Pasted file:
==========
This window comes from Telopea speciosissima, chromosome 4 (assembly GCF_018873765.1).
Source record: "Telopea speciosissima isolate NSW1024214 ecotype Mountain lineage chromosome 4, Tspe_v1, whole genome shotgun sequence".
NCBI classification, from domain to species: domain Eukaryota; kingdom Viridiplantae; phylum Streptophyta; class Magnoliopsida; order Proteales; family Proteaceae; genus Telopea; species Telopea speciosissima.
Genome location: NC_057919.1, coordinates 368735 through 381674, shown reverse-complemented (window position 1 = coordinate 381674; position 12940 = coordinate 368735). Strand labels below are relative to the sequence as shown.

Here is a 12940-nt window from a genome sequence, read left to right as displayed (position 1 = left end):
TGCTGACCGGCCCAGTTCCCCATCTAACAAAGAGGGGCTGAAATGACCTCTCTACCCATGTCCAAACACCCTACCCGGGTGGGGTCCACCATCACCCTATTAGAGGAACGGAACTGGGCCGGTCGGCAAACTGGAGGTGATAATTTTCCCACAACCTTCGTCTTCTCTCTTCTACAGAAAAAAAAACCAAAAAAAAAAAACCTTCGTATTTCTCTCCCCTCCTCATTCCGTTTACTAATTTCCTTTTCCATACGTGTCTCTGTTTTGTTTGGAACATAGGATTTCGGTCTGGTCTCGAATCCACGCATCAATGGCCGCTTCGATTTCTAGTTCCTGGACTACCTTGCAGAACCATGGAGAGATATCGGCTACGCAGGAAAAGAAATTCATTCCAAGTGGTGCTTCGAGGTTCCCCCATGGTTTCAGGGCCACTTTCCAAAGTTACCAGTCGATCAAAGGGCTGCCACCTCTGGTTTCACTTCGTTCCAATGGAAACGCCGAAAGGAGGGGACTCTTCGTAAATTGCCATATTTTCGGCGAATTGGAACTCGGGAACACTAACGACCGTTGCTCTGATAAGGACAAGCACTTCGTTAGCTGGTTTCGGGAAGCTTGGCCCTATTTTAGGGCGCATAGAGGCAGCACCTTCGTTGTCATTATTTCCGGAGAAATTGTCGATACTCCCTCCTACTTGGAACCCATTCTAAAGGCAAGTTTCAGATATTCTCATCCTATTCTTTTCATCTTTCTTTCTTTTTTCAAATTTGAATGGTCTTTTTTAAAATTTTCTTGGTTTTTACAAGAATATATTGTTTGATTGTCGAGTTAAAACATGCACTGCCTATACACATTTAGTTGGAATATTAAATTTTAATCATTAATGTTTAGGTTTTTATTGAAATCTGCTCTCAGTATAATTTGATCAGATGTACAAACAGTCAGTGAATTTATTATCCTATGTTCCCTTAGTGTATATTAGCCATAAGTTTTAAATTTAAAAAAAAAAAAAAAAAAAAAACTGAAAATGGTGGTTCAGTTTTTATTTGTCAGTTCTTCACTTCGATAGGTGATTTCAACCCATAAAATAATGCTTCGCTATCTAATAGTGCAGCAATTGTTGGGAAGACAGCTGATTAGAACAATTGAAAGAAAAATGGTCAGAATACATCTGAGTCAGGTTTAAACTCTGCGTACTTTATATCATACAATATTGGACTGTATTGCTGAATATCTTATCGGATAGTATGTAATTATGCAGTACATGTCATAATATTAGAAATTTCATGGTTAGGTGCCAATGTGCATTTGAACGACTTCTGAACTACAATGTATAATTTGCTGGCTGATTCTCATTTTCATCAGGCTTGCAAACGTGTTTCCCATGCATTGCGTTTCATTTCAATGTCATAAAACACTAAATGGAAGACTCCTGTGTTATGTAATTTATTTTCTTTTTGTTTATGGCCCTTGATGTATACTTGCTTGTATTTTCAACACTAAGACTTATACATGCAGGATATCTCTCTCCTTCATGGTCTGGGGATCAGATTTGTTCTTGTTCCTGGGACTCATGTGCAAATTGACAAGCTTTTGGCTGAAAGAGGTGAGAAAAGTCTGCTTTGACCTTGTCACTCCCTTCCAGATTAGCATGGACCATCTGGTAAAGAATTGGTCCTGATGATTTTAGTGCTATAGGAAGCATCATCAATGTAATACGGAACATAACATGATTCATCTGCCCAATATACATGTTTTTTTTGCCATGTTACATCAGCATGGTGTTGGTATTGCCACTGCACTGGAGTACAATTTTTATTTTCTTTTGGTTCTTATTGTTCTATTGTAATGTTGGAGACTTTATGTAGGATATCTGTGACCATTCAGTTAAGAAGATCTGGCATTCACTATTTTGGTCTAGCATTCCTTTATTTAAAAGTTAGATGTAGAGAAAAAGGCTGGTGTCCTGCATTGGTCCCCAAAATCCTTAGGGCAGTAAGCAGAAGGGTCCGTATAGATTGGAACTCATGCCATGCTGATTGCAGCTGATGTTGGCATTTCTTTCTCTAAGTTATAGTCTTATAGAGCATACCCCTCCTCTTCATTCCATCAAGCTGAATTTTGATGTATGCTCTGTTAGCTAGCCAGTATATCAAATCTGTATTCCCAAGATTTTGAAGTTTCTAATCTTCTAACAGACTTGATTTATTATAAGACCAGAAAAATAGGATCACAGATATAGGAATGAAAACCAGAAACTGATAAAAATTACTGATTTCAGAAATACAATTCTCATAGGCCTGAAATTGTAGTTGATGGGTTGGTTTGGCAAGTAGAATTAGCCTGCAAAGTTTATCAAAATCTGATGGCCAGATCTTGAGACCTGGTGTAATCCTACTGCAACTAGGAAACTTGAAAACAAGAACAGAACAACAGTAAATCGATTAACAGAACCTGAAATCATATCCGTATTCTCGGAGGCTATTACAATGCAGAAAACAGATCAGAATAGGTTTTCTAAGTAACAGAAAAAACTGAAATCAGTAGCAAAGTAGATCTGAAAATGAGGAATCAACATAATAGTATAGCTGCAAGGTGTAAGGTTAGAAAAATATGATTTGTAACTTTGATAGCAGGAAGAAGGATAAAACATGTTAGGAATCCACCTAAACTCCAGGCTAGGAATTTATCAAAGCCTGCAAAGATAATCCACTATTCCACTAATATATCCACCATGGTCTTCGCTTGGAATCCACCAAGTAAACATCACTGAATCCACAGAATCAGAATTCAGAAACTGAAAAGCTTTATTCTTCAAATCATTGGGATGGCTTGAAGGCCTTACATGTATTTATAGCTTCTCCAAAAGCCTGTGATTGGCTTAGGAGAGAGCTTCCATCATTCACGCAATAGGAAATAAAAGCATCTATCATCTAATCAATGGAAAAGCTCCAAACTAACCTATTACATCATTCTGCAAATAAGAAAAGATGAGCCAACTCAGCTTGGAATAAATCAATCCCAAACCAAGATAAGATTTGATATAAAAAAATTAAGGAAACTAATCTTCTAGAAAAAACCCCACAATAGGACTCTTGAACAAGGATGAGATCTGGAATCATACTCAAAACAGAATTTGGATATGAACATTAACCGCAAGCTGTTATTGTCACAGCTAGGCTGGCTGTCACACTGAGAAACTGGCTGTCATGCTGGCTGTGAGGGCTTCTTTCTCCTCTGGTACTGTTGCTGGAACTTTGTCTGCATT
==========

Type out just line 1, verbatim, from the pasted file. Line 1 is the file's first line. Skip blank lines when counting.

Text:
This window comes from Telopea speciosissima, chromosome 4 (assembly GCF_018873765.1).